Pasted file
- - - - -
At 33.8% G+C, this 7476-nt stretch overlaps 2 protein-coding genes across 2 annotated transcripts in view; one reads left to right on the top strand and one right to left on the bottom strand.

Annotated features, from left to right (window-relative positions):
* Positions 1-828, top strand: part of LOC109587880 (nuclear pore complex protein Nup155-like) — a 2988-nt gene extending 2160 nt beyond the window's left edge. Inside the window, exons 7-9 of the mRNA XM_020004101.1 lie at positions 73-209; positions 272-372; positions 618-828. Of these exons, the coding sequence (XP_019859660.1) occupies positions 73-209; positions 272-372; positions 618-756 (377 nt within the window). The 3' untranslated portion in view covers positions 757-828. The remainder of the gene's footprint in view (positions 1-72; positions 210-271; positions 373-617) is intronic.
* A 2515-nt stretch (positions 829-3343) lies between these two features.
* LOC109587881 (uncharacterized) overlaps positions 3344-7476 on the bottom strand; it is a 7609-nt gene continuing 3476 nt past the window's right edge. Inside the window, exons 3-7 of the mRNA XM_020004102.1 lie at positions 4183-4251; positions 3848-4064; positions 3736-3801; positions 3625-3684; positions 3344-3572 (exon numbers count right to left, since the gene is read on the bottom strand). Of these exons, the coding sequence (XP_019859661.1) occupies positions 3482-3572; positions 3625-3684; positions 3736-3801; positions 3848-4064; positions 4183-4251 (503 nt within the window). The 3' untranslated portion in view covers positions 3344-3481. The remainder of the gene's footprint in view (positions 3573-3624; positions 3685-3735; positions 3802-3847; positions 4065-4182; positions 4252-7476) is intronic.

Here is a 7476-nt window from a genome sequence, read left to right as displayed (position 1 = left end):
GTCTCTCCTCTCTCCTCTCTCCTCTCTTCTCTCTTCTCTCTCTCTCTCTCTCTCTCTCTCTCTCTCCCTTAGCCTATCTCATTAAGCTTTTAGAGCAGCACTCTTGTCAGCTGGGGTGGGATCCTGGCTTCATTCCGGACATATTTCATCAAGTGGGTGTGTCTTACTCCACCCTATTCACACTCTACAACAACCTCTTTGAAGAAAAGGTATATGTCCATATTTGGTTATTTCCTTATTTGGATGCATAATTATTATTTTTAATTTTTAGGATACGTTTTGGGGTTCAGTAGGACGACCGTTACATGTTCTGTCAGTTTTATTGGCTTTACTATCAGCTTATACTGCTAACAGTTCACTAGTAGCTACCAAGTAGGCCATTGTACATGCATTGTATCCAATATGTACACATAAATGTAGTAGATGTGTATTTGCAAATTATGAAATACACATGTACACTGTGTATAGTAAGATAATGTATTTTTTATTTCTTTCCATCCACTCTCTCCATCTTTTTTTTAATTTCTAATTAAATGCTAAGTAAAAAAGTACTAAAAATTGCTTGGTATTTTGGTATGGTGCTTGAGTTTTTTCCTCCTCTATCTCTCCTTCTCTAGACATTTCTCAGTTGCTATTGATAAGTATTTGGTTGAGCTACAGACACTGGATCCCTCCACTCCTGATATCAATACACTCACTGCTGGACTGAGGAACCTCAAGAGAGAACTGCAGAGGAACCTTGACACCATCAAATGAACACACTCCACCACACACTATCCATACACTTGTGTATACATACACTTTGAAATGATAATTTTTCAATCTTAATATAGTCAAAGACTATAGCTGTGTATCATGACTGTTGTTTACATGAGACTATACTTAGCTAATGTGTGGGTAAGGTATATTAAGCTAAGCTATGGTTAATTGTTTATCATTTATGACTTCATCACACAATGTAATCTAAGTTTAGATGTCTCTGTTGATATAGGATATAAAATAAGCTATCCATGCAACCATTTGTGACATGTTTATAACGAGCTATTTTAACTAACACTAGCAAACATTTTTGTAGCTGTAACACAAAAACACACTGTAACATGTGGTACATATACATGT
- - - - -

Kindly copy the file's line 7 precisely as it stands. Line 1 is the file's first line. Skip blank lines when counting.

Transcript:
GTCTCTCCTCTCTCCTCTCTCCTCTCTTCTCTCTTCTCTCTCTCTCTCTCTCTCTCTCTCTCTCTCCCTTAGCCTATCTCATTAAGCTTTTAGAGCAGCACTCTTGTCAGCTGGGGTGGGATCCTGGCTTCATTCCGGACATATTTCATCAAGTGGGTGTGTCTTACTCCACCCTATTCACACTCTACAACAACCTCTTTGAAGAAAAGGTATATGTCCATATTTGGTTATTTCCTTATTTGGATGCATAATTATTATTTTTAATTTTTAGGATACGTTTTGGGGTTCAGTAGGACGACCGTTACATGTTCTGTCAGTTTTATTGGCTTTACTATCAGCTTATACTGCTAACAGTTCACTAGTAGCTACCAAGTAGGCCATTGTACATGCATTGTATCCAATATGTACACATAAATGTAGTAGATGTGTATTTGCAAATTATGAAATACACATGTACACTGTGTATAGTAAGATAATGTATTTTTTATTTCTTTCCATCCACTCTCTCCATCTTTTTTTTAATTTCTAATTAAATGCTAAGTAAAAAAGTACTAAAAATTGCTTGGTATTTTGGTATGGTGCTTGAGTTTTTTCCTCCTCTATCTCTCCTTCTCTAGACATTTCTCAGTTGCTATTGATAAGTATTTGGTTGAGCTACAGACACTGGATCCCTCCACTCCTGATATCAATACACTCACTGCTGGACTGAGGAACCTCAAGAGAGAACTGCAGAGGAACCTTGACACCATCAAATGAACACACTCCACCACACACTATCCATACACTTGTGTATACATACACTTTGAAATGATAATTTTTCAATCTTAATATAGTCAAAGACTATAGCTGTGTATCATGACTGTTGTTTACATGAGACTATACTTAGCTAATGTGTGGGTAAGGTATATTAAGCTAAGCTATGGTTAATTGTTTATCATTTATGACTTCATCACACAATGTAATCTAAGTTTAGATGTCTCTGTTGATATAGGATATAAAATAAGCTATCCATGCAACCATTTGTGACATGTTTATAACGAGCTATTTTAACTAACACTAGCAAACATTTTTGTAGCTGTAACACAAAAACACACTGTAACATGTGGTACATATACATGT